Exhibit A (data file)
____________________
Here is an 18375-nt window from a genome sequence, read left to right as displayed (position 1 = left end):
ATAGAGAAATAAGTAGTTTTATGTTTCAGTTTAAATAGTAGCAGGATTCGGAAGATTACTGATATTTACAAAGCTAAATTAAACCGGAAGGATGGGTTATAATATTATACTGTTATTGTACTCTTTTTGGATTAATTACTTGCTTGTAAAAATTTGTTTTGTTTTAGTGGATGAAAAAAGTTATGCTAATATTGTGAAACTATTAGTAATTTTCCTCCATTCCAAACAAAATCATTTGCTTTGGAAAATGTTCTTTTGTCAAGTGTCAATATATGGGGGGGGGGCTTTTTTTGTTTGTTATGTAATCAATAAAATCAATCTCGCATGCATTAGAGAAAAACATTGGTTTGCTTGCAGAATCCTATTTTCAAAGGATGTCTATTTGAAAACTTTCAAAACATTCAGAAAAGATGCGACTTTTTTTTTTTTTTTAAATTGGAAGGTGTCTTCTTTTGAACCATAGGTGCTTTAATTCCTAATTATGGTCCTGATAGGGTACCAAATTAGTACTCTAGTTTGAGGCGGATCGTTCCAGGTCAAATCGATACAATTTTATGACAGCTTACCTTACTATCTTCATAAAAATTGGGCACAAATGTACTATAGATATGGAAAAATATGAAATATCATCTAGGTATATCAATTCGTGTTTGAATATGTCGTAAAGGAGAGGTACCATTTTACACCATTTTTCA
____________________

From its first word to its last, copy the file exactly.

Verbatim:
Here is an 18375-nt window from a genome sequence, read left to right as displayed (position 1 = left end):
ATAGAGAAATAAGTAGTTTTATGTTTCAGTTTAAATAGTAGCAGGATTCGGAAGATTACTGATATTTACAAAGCTAAATTAAACCGGAAGGATGGGTTATAATATTATACTGTTATTGTACTCTTTTTGGATTAATTACTTGCTTGTAAAAATTTGTTTTGTTTTAGTGGATGAAAAAAGTTATGCTAATATTGTGAAACTATTAGTAATTTTCCTCCATTCCAAACAAAATCATTTGCTTTGGAAAATGTTCTTTTGTCAAGTGTCAATATATGGGGGGGGGGCTTTTTTTGTTTGTTATGTAATCAATAAAATCAATCTCGCATGCATTAGAGAAAAACATTGGTTTGCTTGCAGAATCCTATTTTCAAAGGATGTCTATTTGAAAACTTTCAAAACATTCAGAAAAGATGCGACTTTTTTTTTTTTTTTAAATTGGAAGGTGTCTTCTTTTGAACCATAGGTGCTTTAATTCCTAATTATGGTCCTGATAGGGTACCAAATTAGTACTCTAGTTTGAGGCGGATCGTTCCAGGTCAAATCGATACAATTTTATGACAGCTTACCTTACTATCTTCATAAAAATTGGGCACAAATGTACTATAGATATGGAAAAATATGAAATATCATCTAGGTATATCAATTCGTGTTTGAATATGTCGTAAAGGAGAGGTACCATTTTACACCATTTTTCA